“What could come after [the Fifth Symphony]?” wrote Frederick Stock, the Chicago Symphony Orchestra‘s second music director, in Talks About Beethoven’s Symphonies. “The subtlety of Beethoven’s imagination found an answer in due time, and in his Sixth Symphony, the Pastoral, we find his thoughts expressed in a new form. Even though other composers before him and in his time had attempted to write program music, Beethoven was the first whose efforts in this direction proved to be a lasting achievement. . . . His was a poetic conception of nature’s grandeur and beauty, a faithful interpretation of her inward significance, cast in the most perfect of musical forms, the symphony.”

Detail of title page of Beethoven’s Sixth Symphony, bearing marks by Frederick Stock and Fritz Reiner (Fritz Reiner collection)

“Our familiar picture of Beethoven, cross and deaf, slumped in total absorption over his sketches, doesn’t easily allow for Beethoven the nature-lover,” writes writes CSOA scholar-in-residence and program annotator Phillip Huscher. “But he liked nothing more than a walk in the woods, where he could wander undisturbed, stopping from time to time to scribble a new idea on the folded sheets of music paper he always carried in his pocket. ‘No one,’ he wrote to Therese Malfati two years after the premiere of the Pastoral Symphony, ‘can love the country as much as I do. For surely woods, trees, and rocks produce the echo which man desires to hear.’ They’re all here in his Sixth Symphony.”

Founder and first music director Theodore Thomas first led the Chicago Orchestra in Beethoven’s Sixth Symphony on March 2 and 3, 1894, at the Auditorium Theatre.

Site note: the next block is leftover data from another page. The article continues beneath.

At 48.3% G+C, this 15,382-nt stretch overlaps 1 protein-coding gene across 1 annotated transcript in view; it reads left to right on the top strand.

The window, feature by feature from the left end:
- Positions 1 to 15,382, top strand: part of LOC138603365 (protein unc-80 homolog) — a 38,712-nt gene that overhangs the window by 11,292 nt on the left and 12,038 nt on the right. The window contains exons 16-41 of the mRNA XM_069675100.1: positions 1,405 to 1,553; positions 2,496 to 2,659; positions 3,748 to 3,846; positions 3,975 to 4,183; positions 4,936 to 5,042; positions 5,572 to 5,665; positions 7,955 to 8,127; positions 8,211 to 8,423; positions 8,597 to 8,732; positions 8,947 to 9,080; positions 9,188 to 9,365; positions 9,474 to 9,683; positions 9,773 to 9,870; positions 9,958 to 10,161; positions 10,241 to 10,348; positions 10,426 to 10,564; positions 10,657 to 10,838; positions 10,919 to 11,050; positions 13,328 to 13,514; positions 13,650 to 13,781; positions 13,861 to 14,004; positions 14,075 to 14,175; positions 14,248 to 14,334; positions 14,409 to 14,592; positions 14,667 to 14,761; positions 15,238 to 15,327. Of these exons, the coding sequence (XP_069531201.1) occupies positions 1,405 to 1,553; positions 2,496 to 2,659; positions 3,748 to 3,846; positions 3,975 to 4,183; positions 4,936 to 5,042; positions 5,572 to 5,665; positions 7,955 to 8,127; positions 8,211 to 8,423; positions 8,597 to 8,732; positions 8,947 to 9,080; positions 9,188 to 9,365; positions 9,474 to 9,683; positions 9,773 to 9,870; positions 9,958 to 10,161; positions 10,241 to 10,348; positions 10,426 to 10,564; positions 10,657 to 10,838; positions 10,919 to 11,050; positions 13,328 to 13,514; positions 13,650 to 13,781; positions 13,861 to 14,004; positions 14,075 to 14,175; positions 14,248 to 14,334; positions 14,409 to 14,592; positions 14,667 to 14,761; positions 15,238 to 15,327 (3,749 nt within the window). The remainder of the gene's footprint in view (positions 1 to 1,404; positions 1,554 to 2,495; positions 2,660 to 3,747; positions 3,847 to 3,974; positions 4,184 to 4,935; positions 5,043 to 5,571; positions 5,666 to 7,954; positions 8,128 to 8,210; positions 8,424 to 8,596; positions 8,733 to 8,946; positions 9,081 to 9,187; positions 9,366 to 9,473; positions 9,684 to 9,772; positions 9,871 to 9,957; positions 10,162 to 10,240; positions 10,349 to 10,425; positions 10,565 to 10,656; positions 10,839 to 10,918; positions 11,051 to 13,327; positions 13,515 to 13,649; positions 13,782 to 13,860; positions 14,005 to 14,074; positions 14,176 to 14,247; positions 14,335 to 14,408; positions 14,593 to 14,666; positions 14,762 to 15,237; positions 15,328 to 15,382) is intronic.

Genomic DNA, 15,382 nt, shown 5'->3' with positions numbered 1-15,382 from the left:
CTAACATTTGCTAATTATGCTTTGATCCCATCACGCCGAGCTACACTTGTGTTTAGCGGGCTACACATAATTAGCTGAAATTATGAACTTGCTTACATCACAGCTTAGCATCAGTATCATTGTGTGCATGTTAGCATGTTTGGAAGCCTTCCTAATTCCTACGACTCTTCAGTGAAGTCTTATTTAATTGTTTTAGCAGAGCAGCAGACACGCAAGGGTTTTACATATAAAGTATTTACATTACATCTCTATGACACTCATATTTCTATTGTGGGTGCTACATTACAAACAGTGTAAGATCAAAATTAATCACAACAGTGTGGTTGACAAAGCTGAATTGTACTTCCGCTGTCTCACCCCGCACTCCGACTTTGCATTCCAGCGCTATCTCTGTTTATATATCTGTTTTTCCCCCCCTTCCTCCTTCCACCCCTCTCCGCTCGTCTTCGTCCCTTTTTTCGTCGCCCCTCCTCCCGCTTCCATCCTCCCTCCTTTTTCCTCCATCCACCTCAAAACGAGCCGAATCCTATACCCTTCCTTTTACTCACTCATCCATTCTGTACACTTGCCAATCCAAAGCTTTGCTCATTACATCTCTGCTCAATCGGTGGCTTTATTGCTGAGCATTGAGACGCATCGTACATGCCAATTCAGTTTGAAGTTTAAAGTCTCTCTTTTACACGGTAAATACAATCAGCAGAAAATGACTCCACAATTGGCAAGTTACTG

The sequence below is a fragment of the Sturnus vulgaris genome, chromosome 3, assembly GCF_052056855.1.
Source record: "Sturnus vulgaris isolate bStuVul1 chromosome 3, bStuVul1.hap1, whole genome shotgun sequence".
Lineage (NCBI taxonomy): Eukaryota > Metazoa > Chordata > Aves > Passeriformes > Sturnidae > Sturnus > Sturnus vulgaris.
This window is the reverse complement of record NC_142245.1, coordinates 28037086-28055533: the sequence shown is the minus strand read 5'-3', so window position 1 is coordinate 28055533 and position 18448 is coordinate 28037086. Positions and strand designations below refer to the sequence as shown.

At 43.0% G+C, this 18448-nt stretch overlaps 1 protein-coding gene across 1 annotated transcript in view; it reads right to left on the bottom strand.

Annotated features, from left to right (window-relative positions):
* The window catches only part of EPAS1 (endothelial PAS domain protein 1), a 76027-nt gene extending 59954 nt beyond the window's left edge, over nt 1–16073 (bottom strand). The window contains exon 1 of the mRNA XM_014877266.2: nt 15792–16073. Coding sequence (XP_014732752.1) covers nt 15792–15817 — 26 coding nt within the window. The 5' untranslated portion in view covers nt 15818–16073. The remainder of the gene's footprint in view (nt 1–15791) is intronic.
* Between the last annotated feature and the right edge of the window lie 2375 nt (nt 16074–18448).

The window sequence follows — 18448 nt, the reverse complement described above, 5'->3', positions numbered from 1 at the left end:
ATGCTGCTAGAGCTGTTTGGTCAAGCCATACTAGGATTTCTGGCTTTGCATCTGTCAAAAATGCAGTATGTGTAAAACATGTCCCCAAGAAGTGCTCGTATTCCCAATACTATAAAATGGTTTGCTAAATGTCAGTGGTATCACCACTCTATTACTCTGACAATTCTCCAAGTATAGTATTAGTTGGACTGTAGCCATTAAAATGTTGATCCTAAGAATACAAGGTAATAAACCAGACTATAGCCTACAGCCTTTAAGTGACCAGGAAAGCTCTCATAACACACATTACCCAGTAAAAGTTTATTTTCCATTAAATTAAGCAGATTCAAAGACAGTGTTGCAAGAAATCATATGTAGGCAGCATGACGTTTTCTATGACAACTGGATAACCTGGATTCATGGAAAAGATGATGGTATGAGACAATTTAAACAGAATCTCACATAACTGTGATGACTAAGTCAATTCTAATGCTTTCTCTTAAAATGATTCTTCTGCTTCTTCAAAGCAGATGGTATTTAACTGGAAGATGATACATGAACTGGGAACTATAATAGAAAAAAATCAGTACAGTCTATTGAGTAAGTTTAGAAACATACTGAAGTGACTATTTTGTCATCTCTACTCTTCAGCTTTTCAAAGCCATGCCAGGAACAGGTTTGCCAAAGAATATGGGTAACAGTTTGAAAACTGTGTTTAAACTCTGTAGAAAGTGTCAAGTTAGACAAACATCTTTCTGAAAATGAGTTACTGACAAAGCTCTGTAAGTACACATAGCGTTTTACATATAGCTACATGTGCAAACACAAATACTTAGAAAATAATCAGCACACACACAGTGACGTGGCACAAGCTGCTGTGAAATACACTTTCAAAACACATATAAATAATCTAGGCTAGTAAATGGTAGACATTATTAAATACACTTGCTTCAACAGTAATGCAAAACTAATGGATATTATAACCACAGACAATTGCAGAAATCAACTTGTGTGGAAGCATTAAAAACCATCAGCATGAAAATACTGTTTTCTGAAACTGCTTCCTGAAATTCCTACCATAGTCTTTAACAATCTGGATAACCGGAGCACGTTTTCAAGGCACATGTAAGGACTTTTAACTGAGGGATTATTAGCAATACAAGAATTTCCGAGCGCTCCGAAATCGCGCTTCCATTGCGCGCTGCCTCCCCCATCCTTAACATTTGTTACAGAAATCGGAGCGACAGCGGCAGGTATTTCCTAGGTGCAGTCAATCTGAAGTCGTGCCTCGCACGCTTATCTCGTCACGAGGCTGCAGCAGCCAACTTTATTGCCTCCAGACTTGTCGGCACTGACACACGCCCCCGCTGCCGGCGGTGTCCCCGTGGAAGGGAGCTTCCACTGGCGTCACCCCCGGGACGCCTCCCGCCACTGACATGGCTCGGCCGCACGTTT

1961 recording (RCA)

Sixth music director Fritz Reiner led the Orchestra’s first recording of Beethoven’s Sixth Symphony on April 8 and 10, 1961, in Orchestra Hall. For RCA, Richard Mohr was the producer and Lewis Layton was the recording engineer.

1974 recording (London)

Sir Georg Solti and the Chicago Symphony Orchestra and Chorus first recorded Beethoven’s nine symphonies between May 1972 and September 1974 for London Records. The recordings were ultimately released as a set (along with three overtures: Egmont, Coriolan, and Leonore no. 3); that set won the 1975 Grammy Award for Classical Album of the Year from the National Academy of Recording Arts and Sciences. The Sixth Symphony was recorded at the Sofiensaal in Vienna on September 10, 1974. Ray Minshull was the recording producer, and Kenneth Wilkinson, and James Lock were the balance engineers.

1988 recording (London)

Between September 1986 and January 1990, Solti and the Orchestra and Chorus recorded the complete Beethoven symphonies a second time, again for London Records; and again, the recordings were ultimately released as a set (along with two overtures: Egmont and Leonore no. 3). The Sixth Symphony was recorded in Orchestra Hall on May 9, 10, 14, and 16, 1988. Michael Haas was the recording producer and Stanley Goodall was the balance engineer.

Riccardo Muti leads the Chicago Symphony Orchestra in Beethoven’s Symphony No. 6 on April 28, 30, and May 3, 2022.

This article also appears here.

Beethoven’s Ninth Symphony—according to Frederick Stock, the Chicago Symphony Orchestra‘s second music director, in Talks About Beethoven’s Symphonies—is “dedicated to all Mankind. Embracing all phases of human emotion, monumental in scope and outline, colossal in its intellectual grasp and emotional eloquence, the Ninth stands today as the greatest of all symphonies.”

First page detail of a choral score, edited by Arthur Mees, the Orchestra’s first assistant conductor